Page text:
Why buy throwaway fashion when a needle and thread can transform what you already own?

Like forcing prisoners to make their overalls, my first sewing project was to make my own school-uniform skirt. It was a disaster. It looked like a navy potato-sack, and where I hadn't been able to fit the zip, I'd just tagged on extra bits of material. Frankly, it was a Franken-skirt. My mum bought me one from Topshop, which had multiple pockets sewn on by some poor woman in India instead. I carried on making my own creations, though – a batik skirt from a sheet; a green and black lace Goth dress – all appallingly sewn, until I did what everyone else does and started buying stuff from the high street.

Not only have we, as a nation, largely forgotten how to sew our own clothes, we've also lost the art of "make do and mend". One woman I know buys her children's shirts from the supermarket. When the buttons come off, she replaces the shirt as she says it's cheaper and easier than sewing them back on. In the past decade, clothing sales have risen by 60 per cent – that's two million tonnes of clothing a year we're consuming, more than half of which ends up in the bin.

Lilli Rose Wicks hopes to change our habits. In 2007, she won the Visionary Knitwear award at Graduate Fashion Week, and was inundated with offers to design for the high street. She turned them down as she felt the stores weren't willing or able to change their environmental practices. Wicks' work is made from organic or recycled materials. Her passion has always been to make or refashion her clothes rather than buy them new. "Before I buy anything, I work out whether I can make it myself," she says.

Wicks now runs workshops, in collaboration with the Soil Association, on customising clothes, and that is why I arrive at Wicks' cottage in Somerset with an armful of my own clothes, which, instead of joining the 300,000 tonnes of garments that end up in recycling bins, are going to be refashioned. I'm nervous because, having first-hand experience of my sewing, I'm not sure I want to mess about with my clothes. "Sewing is something you can learn. Everyone starts somewhere," Wicks assures me. Having spilt oil on a skirt I like, I'm hoping Wicks can help me hide the stain so I can keep wearing it.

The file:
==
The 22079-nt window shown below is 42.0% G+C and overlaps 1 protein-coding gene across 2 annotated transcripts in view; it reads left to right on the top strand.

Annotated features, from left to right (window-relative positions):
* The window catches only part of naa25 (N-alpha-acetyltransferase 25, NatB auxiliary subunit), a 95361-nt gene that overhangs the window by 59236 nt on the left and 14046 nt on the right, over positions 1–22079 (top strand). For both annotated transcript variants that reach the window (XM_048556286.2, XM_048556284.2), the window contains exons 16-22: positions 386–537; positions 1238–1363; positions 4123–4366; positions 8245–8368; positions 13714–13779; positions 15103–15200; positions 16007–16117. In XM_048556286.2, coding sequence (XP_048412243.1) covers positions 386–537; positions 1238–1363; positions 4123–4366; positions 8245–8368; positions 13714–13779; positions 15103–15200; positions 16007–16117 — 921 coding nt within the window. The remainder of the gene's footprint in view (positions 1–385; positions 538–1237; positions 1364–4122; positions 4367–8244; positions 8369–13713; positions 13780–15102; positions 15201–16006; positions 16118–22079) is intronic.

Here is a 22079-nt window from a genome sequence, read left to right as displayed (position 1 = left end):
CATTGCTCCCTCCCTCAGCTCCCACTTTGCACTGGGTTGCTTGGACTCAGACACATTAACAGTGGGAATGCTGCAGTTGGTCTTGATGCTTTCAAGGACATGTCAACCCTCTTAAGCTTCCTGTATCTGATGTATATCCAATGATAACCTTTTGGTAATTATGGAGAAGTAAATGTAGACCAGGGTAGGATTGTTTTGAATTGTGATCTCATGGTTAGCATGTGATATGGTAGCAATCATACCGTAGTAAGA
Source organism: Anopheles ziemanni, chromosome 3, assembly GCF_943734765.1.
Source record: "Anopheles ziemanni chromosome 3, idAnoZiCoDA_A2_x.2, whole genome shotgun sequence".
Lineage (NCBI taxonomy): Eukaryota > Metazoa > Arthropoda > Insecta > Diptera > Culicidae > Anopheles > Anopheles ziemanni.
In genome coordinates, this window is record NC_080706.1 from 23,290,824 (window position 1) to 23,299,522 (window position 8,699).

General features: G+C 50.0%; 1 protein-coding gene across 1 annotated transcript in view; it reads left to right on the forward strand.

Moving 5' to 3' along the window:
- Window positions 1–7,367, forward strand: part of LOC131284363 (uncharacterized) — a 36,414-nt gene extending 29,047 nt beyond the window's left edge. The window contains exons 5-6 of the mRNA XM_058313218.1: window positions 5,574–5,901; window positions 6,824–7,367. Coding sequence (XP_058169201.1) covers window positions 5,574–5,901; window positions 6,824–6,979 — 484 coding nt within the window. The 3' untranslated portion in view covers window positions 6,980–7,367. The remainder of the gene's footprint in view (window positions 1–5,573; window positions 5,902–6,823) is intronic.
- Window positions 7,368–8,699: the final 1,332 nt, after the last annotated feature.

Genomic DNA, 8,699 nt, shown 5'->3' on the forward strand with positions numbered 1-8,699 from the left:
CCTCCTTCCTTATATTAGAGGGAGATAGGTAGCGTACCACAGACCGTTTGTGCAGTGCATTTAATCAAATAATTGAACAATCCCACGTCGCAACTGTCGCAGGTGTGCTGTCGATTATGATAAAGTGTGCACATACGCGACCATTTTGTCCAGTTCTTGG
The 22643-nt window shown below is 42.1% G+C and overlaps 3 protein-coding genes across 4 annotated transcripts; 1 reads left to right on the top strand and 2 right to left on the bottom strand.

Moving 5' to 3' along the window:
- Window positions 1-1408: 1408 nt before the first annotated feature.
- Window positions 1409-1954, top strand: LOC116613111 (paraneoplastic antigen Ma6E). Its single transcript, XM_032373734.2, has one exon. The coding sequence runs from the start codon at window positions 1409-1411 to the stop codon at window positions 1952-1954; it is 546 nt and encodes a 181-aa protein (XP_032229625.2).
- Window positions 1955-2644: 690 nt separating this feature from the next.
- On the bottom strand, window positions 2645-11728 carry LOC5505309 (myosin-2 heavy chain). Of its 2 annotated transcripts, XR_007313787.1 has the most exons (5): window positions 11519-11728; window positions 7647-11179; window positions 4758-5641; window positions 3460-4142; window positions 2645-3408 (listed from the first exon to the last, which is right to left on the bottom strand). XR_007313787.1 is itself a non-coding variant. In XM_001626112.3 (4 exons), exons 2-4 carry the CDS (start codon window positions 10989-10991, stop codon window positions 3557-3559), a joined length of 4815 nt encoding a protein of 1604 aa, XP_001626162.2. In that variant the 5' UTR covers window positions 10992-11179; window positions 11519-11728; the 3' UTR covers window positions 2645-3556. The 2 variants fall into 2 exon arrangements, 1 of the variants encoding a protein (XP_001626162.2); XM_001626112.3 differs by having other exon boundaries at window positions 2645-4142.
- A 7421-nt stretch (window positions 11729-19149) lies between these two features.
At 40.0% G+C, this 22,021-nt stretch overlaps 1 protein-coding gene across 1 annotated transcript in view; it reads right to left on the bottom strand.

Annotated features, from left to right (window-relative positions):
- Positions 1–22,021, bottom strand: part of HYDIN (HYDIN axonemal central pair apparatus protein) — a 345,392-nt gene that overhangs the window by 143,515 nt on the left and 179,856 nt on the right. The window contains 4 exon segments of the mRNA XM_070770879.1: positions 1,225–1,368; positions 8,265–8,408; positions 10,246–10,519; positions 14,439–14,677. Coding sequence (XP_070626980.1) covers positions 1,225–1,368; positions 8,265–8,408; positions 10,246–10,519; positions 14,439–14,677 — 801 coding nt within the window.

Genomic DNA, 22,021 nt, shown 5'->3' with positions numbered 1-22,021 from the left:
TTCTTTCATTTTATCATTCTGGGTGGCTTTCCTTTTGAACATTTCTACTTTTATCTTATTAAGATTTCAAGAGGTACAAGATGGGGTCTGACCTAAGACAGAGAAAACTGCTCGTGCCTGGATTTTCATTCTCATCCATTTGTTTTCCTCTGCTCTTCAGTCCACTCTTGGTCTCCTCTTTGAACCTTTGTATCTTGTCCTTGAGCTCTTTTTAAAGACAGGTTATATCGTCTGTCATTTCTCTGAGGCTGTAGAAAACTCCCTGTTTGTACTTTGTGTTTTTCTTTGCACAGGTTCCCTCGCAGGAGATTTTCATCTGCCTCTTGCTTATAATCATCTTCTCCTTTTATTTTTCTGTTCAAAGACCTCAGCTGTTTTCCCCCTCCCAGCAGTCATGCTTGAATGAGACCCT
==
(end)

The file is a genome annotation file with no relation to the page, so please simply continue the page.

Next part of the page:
I'm reassured when Wicks shows me some of the items she has refashioned. There's a skirt made from khaki trousers, all edgy pleats and funky red stitching, and another with tiny mirrors embedded in Rajasthani-like embroidery. It turns out that the "mirrors" are cut out of beer cans, and the thread is from a charity shop. "Customising your own clothes is creative and satisfying, as you feel you've produced something that is completely yours. Consuming is dull," says Wicks.

We decide to add a nifty pocket and edge my grey skirt in a gorgeous two-tone shot silk from Wicks' box of material tricks, and embroider over the stain. Wicks allows me just one tiny practice before fitting an embroidery hoop on my skirt and handing me some purple thread. "Making and altering your own clothes is much simpler than people make out," she says.

Wicks has been sewing clothes since she was a child, starting with outfits for her dolls. Her father is an upholsterer and her mother makes clothes and soft furnishings. "It's in my blood," she says. As for her ethical views: "Recycling was passed on to me by my parents. We've always done it, it's part of my life, and it has become intrinsic to my work. But although I think it's good to recycle, it doesn't solve the problem of where the materials we use come from. We should look towards organic fabric and yarn."